Automatic federal spending cuts known as “sequestration” went into effect last Friday, March 1 as the White House and Congress failed once again to reach a budget agreement to reduce the national deficit. For apprehensive Americans, pointing fingers is all there is left to do, but many are unaware of where the blame actually lies.
“The problem is that both sides, while they both have their merits, think they have the key to economic recovery. In reality, they don’t. No one party or set of ideals can fix something like this,” said Justin McLawhorn, deputy director of outreach and engagement for ODU Young Democrats
The cuts were to start on Jan. 1, but Congress and the White House agreed on a two month delay. In fact, the across-the-board spending cuts were never meant to happen. They were proposed in a bill during 2011 budget negotiations when a divided Congress argued over the debt ceiling. With bipartisan approval, it was intended to be so outrageous that legislators and the White House would be forced to compromise and prevent the cuts. Now, the government must shave off $85 billion from the budget by the end of the fiscal year, Sept. 30.
Hampton Roads delegation was divided over the bill. Reps. Scott Rigell, R-Virginia Beach, and Rob Wittman, R-Westmoreland County voted yes. Reps. Randy Forbes, R-Chesapeake, and Bobby Scott, D-Newport News voted no. Sen. Mark Warner and former Sen. Jim Webb, both Democrats, also voted for the bill.
Because these cuts must be achieved over seven months rather than a full year, the effective percentage reductions will be approximately 13 percent for non-exempt defense programs and 9 percent for non-exempt nondefense programs, according to the Office of Management and Budget report on March 1.
“According to analysis by outside experts, sequestration would reduce real GDP growth for 2013 by 0.5 to 0.7 percentage points were it to continue for the rest of the calendar year,” the OMB report said.
States with a heavy military presence will hurt the most. Virginia will take the biggest blow according to Stateline.org. Gov. Bob McDonnell said the state’s economy could face a loss of up to $4.2 billion in economic output over five years and 164,000 direct and indirect jobs.
“Make no mistake. It’s going to hit [Virginia] harder than other places,” Christine Chmura, an economist with Chmura Economics and Analytics, told the Virginian-Pilot. “If sequestration occurs as it’s currently laid out, Virginia will end up in a recession.”
The Defense Department is responsible for half of the automatic cuts despite that fact that its 2012 budget, about $614 billion, accounts for one-fifth of federal spending. The Navy is also required to cut $4 billion from its annual budget of $154 billion in six months. Military pay and benefits will be unaffected for now. However, Tricare, the military’s health care plane, may face issues later in the year. War costs will also remain untouched.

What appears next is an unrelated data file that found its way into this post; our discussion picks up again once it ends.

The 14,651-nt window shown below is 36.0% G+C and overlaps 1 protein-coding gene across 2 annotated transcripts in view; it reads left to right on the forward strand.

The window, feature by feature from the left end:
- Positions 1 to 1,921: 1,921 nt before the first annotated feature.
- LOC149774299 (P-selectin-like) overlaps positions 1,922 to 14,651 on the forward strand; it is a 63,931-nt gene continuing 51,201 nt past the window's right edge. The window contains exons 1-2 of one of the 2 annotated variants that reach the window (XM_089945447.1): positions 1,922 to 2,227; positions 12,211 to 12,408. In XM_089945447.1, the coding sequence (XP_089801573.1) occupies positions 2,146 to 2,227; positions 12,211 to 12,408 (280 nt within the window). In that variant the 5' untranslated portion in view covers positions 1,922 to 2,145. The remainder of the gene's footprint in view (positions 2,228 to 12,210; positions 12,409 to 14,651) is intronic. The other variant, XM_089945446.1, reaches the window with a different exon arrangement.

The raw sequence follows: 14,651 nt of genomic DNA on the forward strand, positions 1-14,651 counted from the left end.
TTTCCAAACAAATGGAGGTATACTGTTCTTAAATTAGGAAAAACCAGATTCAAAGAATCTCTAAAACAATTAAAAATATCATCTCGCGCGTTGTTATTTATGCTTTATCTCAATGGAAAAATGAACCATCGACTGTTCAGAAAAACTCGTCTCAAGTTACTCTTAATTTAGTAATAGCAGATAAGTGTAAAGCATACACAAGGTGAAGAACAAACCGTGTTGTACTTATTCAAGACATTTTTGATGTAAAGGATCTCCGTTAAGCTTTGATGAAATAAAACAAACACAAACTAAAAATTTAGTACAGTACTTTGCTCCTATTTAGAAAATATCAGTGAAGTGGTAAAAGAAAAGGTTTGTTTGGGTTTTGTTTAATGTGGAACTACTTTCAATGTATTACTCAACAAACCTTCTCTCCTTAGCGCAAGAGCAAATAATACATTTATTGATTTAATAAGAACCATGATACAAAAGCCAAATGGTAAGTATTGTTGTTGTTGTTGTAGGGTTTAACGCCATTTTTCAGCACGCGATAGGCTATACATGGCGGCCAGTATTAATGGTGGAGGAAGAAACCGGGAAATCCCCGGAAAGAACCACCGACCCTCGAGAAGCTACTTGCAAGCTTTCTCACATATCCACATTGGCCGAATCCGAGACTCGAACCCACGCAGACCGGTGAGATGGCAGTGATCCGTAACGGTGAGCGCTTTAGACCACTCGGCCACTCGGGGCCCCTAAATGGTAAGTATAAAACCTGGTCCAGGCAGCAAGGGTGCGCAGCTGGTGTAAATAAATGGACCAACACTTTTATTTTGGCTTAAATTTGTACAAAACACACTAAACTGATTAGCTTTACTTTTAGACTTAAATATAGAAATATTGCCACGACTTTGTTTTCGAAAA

A report released by the White House outlining budget cuts by state said 90,000 civilian defense employees would be furloughed at a pay loss of $648 million and the scheduled maintenance of 11 Navy ships in Norfolk would be cancelled.
Starting in April, hundreds of thousands of government workers are expected to be furloughed, including as many as 39,000 Navy and Marine Crops civilian employees. Other impacts will include commissaries (military grocery stores), closing on Wednesdays, reductions in military child care center unplanned drop-off hours and heavier workloads for uniformed personnel.
Economists at Old Dominion University said if sequestration persists through the end of 2013 the region would see a total economic impact of $2 billion and a loss of 12,200 jobs.
Programs that are exempt from sequestration include Social Security, Medicaid, veteran’s benefits, retirement programs and refundable tax credits, according to the Congressional Research Service. Child health care and nutrition programs, like school lunches, foster care, Pell Grants and assistances for lower-income families, are also exempt.
Programs like Medicare, student loans, federal pay, unemployment compensation and some federally funded community health services are subject to limited cuts.
President Obama hopes the impacts of the sequestration will provoke strong responses from those affected, putting more pressure on lawmakers.
“My hope is that, after some reflection, as members of Congress start hearing from constituents who are being negatively impacted, as we start seeing the impact that the sequester’s having, that they step back and say, all right, is there a way for us to move forward on a package of entitlement reforms, tax reform, not raising tax rates, identifying programs that don’t work, coming up with a plan that’s comprehensive and that makes sense?” Obama said from the White House briefing room. “And it may take a couple of weeks, it may take a couple of months, but I’m just going to keep pushing on it.”
By: Derek Page